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A buskin is a knee- or calf-length boot made of leather or cloth which laces closed, but is open across the toes. It was worn by Athenian tragic actors, hunters and soldiers in Ancient Greek, Etruscan, and Roman societies.
The word buskin, only recorded in English since 1503 meaning "half boot", is of unknown origin, perhaps from Old French brousequin (in modern French brodequin) or directly from its Middle Dutch model brosekin "small leather boot". Figurative senses relating to tragedy are from the word being used (since 1570) to translate Greek kothurnos or Latin cothurnos, the high, thick-soled boot worn in Athenian tragedy; contrasted with sock (from Latin soccus), the low shoe worn by comedians.
In rural Norfolk, buskins made of sacking were worn by farm labourers prior to the 1960s, especially at haymaking and wheat harvest, to prevent rats from running up the inside of the trouser legs.
In the Roman Catholic Church, buskins are ceremonial liturgical stockings (caligae in Latin) of silk, sometimes interwoven with gold threads and even heavily embroidered, formerly worn by the celebrant of a pontifical Mass. The buskins can be worn over the episcopal sandals, regular dress socks with regular dress shoes, or over the red papal shoes worn by the Pope.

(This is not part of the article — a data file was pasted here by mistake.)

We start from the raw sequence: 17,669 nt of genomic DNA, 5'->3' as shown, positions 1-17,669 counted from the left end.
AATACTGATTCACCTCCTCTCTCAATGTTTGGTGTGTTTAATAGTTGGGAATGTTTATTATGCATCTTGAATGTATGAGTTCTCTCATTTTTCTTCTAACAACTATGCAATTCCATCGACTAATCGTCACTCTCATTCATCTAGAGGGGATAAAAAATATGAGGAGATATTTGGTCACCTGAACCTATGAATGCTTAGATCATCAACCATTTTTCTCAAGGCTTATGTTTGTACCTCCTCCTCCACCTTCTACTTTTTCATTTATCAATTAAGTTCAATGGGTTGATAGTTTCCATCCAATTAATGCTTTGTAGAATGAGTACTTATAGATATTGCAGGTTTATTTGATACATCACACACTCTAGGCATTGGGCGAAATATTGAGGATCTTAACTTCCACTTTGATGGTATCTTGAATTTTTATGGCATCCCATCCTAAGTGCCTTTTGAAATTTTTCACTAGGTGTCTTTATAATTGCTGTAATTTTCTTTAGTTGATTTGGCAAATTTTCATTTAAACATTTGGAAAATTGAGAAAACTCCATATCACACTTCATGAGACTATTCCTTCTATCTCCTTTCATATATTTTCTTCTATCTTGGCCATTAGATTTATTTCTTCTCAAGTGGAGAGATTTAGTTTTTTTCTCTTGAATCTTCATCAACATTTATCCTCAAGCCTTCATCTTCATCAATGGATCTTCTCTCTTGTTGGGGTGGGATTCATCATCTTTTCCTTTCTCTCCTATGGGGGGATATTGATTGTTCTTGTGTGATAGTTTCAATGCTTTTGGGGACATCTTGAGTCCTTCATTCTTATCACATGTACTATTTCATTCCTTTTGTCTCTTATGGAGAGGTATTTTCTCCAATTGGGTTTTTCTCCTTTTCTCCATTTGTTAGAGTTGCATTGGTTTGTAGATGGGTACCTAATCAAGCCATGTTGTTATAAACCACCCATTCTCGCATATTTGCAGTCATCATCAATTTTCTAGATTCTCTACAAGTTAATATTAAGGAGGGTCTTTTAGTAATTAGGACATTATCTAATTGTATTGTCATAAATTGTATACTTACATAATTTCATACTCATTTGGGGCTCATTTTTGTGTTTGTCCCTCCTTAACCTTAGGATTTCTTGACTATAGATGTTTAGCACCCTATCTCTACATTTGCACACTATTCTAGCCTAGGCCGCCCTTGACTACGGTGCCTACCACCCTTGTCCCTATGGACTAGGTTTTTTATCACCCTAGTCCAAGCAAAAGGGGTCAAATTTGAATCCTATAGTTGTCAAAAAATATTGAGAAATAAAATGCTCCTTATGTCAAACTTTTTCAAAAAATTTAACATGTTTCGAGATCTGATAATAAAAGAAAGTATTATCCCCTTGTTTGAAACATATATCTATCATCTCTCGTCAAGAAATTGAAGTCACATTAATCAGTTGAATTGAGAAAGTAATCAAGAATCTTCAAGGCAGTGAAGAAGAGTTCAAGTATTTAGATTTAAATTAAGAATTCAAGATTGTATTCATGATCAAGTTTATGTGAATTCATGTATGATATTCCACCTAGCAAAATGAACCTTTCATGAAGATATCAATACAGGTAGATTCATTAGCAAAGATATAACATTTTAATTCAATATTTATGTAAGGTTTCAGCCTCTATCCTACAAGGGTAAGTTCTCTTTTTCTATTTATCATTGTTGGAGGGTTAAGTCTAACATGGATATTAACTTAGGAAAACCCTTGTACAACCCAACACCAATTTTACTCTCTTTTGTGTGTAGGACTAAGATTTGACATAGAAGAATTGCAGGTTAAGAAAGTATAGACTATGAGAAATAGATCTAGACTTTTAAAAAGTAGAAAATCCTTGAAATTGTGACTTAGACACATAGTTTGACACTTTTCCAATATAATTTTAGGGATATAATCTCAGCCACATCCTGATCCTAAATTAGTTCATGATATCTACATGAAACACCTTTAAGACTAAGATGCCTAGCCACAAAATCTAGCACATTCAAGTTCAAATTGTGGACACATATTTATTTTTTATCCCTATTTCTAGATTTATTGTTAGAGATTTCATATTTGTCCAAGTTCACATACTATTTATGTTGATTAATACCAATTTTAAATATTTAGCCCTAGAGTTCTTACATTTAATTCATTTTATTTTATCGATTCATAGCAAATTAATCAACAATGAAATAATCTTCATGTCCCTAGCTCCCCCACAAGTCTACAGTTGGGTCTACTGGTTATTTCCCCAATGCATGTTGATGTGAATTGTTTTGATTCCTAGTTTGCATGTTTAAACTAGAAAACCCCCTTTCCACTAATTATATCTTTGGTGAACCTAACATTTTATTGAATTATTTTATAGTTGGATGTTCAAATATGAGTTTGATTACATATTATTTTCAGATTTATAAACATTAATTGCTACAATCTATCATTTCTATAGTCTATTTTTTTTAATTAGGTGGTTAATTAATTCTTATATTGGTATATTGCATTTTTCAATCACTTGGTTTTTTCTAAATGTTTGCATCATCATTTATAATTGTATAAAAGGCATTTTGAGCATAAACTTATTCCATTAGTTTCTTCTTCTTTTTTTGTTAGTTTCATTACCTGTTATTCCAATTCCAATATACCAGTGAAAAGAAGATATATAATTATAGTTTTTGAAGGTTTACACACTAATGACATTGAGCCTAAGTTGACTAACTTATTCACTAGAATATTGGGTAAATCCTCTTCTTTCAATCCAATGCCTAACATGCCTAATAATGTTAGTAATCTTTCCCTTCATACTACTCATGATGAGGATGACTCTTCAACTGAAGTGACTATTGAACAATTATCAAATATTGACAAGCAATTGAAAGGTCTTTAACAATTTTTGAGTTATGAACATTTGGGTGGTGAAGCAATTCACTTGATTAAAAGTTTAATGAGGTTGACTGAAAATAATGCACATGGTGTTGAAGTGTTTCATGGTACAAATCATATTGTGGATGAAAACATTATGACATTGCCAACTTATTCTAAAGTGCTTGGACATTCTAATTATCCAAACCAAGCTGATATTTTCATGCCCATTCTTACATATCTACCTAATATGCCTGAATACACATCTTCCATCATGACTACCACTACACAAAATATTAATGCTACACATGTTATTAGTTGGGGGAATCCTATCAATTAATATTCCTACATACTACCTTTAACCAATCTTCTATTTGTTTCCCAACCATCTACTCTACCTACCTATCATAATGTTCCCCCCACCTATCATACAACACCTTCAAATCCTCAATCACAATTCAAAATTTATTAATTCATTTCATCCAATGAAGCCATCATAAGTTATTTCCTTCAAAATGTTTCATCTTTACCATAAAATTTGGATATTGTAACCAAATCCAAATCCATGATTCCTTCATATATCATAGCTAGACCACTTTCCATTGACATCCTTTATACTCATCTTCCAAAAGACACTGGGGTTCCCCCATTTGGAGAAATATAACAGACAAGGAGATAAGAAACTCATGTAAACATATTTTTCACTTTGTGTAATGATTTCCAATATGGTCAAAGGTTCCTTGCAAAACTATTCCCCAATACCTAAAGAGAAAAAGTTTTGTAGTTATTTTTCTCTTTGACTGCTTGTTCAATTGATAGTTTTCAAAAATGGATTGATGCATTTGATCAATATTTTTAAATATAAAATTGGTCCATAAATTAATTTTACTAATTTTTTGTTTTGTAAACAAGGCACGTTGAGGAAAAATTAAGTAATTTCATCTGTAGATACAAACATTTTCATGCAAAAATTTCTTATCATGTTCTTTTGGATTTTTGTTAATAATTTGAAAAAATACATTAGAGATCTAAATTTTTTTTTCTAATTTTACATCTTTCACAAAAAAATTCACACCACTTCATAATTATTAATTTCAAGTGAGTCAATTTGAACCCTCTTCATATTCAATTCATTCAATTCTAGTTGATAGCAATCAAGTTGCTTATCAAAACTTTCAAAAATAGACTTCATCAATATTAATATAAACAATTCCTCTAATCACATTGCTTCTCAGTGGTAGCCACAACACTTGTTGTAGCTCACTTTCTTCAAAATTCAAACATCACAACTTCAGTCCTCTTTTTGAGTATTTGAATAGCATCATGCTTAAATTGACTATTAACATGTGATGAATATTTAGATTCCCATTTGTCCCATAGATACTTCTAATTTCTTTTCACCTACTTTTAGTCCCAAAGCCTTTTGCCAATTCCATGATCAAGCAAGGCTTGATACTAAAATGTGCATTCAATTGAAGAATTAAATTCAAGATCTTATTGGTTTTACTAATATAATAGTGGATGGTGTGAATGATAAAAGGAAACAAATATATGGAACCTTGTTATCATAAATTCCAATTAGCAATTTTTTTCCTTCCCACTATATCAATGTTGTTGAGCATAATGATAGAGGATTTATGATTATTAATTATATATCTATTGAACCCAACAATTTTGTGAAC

Originally liturgical buskins were worn by all priests, until about the eighth century when they were reserved for the exclusive use of bishops as part of the pontificalia, i.e. episcopal "regalia", a privilege in modern times extended to some lesser prelates. In liturgical colour they correspond to the chasuble, but are never worn with black.
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